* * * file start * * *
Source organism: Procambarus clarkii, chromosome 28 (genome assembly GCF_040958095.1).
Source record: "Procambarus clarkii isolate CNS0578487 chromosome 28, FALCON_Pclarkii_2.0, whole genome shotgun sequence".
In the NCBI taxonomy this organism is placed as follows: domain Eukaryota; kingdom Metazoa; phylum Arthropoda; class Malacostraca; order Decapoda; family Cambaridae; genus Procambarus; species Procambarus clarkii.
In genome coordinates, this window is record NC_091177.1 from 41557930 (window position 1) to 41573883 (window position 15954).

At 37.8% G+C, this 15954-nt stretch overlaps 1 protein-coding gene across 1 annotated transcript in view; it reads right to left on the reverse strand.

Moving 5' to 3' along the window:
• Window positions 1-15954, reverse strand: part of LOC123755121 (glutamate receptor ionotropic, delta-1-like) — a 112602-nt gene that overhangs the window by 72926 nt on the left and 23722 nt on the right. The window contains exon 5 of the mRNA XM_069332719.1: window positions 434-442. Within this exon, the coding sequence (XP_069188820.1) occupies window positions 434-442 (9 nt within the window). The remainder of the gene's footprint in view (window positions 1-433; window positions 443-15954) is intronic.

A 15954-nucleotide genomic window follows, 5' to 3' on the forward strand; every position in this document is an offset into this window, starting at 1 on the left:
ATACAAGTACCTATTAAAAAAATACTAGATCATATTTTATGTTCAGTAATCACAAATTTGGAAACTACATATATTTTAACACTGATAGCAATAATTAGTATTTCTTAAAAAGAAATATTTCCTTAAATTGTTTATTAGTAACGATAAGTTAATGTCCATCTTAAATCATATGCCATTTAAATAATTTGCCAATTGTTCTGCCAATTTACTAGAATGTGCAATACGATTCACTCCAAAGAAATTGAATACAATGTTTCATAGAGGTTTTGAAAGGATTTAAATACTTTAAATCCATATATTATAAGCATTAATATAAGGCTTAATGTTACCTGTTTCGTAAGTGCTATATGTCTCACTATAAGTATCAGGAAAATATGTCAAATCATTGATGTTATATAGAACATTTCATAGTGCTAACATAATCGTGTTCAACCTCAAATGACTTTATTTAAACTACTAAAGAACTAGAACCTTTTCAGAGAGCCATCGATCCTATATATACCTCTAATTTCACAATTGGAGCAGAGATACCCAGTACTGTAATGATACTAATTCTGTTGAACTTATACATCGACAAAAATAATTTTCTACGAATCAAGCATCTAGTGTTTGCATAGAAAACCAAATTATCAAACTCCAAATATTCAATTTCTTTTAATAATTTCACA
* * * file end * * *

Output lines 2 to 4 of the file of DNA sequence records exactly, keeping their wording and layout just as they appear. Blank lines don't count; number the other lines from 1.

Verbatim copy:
Source record: "Procambarus clarkii isolate CNS0578487 chromosome 28, FALCON_Pclarkii_2.0, whole genome shotgun sequence".
In the NCBI taxonomy this organism is placed as follows: domain Eukaryota; kingdom Metazoa; phylum Arthropoda; class Malacostraca; order Decapoda; family Cambaridae; genus Procambarus; species Procambarus clarkii.
In genome coordinates, this window is record NC_091177.1 from 41557930 (window position 1) to 41573883 (window position 15954).